Montenegro applied for EU membership in 2008, two years after becoming independent from the Union State of Serbia and Montenegro. After the Commission’s green light in 2010, accession negotiations finally began. Since then, steady progress has been made on the Montenegro side. Out of 35 chapters, 30 have been opened and 3 are to be closed imminently.
The opening of 2 important chapters – on freedom of movement for workers and on the right of establishment and freedom to provide services – have actually just been announced this week.
It is no surprise that the EU expects Montenegro to make significant progress on essential areas such as the rule of law, including the fight against corruption and organised crime, and media freedom.
Progressively reducing external debt and deficit will be also crucial. These are all areas in which the EU and the European Parliament, in particular, require strong engagement from their partners and will not accept sub-optimal results.
The president of the European Commission, Jean-Claude Juncker, mentioned in the State of the Union speech before the European Parliament last September the possible accession of Serbia and Montenegro to the EU by 2025. This was just an indicative deadline and did not necessarily imply that Serbia and Montenegro would accede to the EU at the same time. Their accession negotiations are not inter-linked but follow their own paths.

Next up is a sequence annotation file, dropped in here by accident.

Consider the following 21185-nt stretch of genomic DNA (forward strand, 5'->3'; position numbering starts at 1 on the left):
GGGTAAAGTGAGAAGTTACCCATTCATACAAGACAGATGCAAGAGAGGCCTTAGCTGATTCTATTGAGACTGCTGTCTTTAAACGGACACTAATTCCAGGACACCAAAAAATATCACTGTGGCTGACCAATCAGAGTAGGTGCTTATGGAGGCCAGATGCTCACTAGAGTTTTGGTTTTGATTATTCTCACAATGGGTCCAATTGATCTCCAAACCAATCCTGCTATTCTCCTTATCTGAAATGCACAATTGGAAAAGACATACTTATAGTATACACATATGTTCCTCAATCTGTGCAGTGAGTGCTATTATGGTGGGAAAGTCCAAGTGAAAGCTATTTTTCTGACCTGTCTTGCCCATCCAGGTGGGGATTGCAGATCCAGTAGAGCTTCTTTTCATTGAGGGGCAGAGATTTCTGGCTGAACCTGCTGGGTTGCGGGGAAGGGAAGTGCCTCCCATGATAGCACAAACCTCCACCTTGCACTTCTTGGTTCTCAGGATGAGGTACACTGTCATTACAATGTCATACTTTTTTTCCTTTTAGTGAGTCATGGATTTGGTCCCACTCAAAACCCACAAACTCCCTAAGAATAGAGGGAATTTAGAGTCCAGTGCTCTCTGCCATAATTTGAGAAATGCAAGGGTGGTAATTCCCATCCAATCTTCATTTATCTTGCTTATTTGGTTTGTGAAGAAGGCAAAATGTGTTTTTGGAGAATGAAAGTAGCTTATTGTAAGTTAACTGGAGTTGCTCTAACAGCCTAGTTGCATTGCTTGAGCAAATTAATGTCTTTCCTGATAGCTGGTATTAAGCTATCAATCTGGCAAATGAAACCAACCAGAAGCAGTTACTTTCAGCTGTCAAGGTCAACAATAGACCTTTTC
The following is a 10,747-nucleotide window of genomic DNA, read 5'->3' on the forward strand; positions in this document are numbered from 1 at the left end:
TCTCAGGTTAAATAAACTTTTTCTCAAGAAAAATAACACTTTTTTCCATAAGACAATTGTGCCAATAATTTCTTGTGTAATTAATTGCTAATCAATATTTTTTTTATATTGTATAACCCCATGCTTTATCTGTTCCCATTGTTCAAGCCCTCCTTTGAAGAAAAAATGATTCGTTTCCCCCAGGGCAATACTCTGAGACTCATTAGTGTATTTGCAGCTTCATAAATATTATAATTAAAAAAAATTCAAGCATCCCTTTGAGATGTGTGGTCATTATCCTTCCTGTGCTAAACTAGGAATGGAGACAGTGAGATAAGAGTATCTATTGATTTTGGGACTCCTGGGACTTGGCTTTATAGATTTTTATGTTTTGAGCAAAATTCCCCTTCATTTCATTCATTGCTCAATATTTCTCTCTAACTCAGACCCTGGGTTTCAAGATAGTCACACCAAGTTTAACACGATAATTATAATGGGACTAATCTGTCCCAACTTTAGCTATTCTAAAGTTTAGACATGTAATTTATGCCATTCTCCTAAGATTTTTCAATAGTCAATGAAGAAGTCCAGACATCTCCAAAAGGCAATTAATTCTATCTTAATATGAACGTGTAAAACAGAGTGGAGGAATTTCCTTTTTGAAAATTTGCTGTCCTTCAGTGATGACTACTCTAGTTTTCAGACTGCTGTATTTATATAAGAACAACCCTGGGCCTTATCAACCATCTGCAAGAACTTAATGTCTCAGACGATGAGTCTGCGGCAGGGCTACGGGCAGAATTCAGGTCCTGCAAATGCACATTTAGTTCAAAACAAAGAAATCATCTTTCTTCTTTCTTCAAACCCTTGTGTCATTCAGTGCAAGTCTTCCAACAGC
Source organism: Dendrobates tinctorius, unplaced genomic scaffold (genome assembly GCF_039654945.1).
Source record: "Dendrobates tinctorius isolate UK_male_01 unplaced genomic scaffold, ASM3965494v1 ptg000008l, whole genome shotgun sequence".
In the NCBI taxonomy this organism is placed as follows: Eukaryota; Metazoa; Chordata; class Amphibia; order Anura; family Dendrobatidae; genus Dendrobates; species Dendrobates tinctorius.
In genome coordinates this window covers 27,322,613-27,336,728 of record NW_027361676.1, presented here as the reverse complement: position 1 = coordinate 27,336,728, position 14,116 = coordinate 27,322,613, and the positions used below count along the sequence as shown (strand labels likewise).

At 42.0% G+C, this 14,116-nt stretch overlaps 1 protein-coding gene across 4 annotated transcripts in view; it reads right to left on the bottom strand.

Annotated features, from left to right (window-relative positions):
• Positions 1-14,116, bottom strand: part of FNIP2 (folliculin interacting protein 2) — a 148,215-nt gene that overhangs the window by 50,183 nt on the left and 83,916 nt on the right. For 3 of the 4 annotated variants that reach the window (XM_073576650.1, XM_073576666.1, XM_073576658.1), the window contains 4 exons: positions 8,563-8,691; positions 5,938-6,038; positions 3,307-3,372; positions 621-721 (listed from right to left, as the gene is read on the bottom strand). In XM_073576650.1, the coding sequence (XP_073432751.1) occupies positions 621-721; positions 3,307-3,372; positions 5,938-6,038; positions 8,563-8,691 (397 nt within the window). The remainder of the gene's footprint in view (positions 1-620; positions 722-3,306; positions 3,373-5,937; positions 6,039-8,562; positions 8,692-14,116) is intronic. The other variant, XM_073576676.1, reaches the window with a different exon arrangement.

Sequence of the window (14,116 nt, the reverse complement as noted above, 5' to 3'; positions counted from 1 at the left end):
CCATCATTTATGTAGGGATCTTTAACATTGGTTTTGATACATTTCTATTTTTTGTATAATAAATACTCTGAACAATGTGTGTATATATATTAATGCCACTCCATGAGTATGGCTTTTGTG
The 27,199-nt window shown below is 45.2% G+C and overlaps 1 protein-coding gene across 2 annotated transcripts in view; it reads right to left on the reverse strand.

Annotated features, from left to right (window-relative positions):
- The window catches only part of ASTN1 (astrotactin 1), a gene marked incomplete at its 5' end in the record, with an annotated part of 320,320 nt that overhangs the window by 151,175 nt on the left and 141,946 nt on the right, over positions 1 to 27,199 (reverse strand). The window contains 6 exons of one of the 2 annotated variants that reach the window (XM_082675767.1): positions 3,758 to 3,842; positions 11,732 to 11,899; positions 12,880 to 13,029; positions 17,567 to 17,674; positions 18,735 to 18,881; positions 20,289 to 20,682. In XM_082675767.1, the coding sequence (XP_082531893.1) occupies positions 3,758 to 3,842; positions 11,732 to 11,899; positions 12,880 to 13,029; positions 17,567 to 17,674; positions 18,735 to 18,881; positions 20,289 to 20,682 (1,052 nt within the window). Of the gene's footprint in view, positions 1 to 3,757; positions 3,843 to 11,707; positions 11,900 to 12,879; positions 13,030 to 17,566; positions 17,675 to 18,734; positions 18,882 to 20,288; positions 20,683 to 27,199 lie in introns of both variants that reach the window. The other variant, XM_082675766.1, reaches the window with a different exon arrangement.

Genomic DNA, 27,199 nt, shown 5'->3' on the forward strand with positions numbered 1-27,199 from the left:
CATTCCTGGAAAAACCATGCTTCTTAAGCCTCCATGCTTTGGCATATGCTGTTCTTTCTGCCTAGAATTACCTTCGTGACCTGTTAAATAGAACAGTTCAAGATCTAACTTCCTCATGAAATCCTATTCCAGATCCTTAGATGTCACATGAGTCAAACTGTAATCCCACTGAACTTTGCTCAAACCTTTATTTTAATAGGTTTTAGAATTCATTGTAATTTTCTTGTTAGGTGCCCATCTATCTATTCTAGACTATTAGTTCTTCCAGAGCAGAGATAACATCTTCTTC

The EU welcomed Montenegro’s accession to NATO last 5th June. That was an important step signalling Montenegro’s willingness to engage with the international community and a historic shift towards the Western Alliance. In fact, as expected, this triggered strong protests by Russia. In light of the above, there is no doubt that Montenegro is certainly moving in the right direction.
However, at the same time, the opposition’s continued boycott of Parliament since the October 2016 elections is extremely worrisome. The legal process concerning election day events is unfortunately still ongoing without any clear timeline for a court decision. I frankly do not believe the EU could ever accept such political situation in any of its Member States.
If Montenegro wants to accelerate its accession process, it should act as a modern and mature democracy and put an end to this internal conflict as soon as possible.
To conclude, while I am sadly witnessing the departure of the UK from the EU, I continue to strongly believe in the EU project and in Montenegro as one of its members, hopefully, in the very near future. In a few days, I will be meeting our colleagues from the Montenegrin Parliament alongside other members from a European Parliament delegation. At the time of writing, it appears part of the opposition will participate in the meetings. I hope this is the first sign towards normalisation of parliamentary work and I look forward to a fruitful and constructive discussion in Podgorica.